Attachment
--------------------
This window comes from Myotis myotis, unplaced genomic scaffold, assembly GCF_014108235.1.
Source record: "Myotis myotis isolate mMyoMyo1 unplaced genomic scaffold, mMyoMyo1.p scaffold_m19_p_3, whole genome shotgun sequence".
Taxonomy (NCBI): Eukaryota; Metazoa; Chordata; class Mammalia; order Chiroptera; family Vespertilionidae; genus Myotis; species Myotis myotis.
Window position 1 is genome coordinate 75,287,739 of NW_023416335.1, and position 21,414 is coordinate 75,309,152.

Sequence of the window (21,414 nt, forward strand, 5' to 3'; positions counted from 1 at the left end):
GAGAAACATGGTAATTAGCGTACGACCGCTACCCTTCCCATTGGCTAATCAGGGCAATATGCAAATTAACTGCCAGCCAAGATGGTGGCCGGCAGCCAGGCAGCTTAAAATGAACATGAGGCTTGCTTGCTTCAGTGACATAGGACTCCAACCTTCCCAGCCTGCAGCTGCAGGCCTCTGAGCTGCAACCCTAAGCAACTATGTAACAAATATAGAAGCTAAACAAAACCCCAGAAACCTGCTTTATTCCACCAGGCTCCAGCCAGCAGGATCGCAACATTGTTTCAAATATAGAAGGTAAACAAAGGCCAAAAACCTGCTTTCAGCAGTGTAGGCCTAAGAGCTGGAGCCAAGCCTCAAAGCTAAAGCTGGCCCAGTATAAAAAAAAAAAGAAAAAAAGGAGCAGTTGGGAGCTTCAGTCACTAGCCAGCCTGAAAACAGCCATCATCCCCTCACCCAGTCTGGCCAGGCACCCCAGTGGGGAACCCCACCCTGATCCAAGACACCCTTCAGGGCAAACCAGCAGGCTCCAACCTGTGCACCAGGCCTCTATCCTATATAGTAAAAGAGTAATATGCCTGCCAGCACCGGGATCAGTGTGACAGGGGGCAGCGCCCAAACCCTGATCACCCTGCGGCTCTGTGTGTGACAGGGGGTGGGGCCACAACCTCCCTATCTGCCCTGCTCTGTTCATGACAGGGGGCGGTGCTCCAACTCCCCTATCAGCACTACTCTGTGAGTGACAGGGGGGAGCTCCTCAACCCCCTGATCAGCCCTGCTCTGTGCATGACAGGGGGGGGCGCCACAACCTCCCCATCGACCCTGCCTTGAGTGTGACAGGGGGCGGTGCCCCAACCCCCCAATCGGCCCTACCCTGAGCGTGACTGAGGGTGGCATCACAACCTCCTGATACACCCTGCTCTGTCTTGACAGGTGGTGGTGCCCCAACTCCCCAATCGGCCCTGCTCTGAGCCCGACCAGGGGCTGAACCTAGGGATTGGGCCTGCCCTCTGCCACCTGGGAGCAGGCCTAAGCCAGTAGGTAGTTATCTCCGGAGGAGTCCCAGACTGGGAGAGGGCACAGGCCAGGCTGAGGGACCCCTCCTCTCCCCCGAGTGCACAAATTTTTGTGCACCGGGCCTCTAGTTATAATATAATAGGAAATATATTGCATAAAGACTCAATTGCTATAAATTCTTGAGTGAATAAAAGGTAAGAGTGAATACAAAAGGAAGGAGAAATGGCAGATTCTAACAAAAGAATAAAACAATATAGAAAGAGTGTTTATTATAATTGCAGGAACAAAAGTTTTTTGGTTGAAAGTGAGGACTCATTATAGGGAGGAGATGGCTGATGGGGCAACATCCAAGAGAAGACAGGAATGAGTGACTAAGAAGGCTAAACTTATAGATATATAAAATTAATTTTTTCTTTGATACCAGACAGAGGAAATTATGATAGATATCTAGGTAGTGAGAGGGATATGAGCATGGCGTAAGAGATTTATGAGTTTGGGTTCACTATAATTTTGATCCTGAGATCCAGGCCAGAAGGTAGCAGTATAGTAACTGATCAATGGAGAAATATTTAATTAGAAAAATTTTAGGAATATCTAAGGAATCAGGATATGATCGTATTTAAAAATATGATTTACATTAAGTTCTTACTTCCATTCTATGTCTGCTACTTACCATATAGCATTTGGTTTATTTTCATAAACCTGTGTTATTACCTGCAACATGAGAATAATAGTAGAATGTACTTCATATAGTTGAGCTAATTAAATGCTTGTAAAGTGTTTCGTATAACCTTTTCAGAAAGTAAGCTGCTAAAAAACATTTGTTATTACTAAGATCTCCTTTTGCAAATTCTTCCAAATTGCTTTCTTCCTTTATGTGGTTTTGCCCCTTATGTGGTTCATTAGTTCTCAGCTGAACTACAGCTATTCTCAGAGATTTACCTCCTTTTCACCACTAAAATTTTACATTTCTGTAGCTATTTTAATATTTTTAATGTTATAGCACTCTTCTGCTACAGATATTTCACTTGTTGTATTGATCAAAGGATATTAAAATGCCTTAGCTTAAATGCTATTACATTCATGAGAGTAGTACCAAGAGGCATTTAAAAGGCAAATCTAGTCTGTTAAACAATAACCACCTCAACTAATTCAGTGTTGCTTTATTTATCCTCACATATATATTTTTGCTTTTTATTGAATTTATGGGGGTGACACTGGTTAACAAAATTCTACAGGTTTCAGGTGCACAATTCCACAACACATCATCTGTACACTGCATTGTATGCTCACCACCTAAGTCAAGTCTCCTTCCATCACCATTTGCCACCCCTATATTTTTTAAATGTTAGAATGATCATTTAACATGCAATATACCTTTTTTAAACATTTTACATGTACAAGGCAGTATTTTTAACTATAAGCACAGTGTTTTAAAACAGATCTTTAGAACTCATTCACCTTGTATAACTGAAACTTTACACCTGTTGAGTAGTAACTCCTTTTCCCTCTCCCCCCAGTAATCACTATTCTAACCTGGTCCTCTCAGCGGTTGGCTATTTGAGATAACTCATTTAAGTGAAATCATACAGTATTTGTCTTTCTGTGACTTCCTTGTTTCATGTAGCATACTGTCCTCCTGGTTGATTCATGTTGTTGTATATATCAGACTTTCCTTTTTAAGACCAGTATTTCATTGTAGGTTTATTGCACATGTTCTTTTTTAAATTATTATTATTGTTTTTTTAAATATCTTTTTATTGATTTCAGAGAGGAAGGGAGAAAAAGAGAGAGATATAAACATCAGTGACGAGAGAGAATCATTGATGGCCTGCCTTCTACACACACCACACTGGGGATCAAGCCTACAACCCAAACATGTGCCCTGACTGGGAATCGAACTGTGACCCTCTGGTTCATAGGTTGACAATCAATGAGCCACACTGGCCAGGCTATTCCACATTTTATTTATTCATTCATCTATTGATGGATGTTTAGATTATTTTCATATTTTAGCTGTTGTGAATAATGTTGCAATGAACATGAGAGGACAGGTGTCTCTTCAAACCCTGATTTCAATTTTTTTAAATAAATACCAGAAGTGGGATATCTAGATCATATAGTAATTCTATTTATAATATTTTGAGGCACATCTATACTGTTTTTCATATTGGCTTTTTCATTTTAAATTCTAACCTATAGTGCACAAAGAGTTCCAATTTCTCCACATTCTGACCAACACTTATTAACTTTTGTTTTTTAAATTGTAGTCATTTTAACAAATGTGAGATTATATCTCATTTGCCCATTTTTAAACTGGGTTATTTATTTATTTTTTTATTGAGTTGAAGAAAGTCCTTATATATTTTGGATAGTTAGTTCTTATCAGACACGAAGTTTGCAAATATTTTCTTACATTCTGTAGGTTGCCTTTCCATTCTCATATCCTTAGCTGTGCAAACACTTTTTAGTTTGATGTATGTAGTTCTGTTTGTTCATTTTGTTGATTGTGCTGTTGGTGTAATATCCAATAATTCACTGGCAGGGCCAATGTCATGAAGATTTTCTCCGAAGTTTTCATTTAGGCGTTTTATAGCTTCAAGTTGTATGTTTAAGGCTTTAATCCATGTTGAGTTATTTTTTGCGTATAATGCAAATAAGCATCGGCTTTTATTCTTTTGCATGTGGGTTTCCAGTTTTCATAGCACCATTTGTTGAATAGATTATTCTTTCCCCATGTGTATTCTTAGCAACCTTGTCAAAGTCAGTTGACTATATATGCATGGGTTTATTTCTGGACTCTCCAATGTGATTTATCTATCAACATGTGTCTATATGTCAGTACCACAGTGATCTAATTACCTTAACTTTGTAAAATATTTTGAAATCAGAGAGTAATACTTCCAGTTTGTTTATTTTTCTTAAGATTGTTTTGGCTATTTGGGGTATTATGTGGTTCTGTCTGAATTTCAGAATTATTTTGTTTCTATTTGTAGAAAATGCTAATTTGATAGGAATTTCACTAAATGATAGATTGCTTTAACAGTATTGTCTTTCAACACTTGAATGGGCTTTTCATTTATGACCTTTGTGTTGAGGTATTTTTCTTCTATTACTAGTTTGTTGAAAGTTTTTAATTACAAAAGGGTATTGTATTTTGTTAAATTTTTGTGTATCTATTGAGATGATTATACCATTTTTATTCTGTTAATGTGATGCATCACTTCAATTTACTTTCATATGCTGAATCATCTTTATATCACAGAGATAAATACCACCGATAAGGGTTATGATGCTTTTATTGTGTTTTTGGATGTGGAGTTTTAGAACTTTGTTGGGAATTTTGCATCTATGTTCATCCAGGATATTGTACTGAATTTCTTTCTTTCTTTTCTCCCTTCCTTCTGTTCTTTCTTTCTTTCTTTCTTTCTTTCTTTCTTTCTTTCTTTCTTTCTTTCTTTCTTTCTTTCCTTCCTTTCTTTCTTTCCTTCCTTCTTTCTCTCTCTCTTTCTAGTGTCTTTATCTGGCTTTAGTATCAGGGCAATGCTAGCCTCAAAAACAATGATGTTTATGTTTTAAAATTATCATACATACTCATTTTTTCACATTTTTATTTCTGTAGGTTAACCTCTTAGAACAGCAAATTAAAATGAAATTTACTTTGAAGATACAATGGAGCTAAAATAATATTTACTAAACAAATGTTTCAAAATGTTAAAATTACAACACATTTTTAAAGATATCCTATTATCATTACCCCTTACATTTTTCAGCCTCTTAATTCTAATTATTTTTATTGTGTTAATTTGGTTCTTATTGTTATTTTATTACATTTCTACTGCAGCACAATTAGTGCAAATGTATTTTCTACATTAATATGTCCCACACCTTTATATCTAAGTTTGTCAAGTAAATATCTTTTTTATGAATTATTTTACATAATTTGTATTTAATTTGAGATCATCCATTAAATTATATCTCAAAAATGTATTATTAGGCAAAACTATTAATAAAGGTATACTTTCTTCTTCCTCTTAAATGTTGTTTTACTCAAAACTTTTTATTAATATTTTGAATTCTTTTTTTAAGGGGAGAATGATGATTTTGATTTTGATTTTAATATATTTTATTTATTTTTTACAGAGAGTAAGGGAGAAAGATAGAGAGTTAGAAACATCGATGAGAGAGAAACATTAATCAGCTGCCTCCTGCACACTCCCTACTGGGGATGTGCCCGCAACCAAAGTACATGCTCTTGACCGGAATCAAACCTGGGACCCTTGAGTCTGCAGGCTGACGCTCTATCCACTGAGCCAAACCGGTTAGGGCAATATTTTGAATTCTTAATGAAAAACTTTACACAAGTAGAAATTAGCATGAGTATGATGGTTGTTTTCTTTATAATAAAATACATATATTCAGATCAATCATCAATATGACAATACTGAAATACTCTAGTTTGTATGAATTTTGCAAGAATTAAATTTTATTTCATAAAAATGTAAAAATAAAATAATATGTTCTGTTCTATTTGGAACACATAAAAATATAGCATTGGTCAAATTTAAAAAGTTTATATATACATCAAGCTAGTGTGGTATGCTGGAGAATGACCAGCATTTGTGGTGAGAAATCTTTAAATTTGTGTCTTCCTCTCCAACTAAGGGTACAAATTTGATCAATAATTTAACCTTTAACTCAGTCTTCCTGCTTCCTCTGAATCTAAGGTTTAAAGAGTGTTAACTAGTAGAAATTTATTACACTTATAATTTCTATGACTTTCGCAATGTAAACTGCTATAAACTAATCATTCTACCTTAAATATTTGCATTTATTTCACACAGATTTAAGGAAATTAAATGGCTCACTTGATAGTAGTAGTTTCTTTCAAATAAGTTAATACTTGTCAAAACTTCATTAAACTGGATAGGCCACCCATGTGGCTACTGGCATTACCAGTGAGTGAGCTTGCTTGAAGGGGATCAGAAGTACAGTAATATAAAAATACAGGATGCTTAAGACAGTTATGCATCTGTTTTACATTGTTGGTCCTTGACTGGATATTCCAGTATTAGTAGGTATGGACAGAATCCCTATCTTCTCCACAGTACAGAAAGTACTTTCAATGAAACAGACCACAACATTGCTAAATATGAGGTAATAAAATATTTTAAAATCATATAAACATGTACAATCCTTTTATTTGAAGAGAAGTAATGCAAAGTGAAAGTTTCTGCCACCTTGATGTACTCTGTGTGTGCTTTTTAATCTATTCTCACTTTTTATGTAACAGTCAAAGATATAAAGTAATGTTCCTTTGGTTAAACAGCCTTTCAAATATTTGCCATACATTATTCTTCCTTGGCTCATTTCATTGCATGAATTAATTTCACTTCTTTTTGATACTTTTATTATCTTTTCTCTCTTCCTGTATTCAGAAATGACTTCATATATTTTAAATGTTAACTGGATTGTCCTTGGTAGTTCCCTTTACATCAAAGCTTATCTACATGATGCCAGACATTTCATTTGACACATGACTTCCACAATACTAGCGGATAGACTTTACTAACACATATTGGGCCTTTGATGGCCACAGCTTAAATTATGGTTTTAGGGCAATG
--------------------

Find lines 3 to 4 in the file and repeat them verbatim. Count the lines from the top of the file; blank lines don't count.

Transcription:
Taxonomy (NCBI): Eukaryota; Metazoa; Chordata; class Mammalia; order Chiroptera; family Vespertilionidae; genus Myotis; species Myotis myotis.
Window position 1 is genome coordinate 75,287,739 of NW_023416335.1, and position 21,414 is coordinate 75,309,152.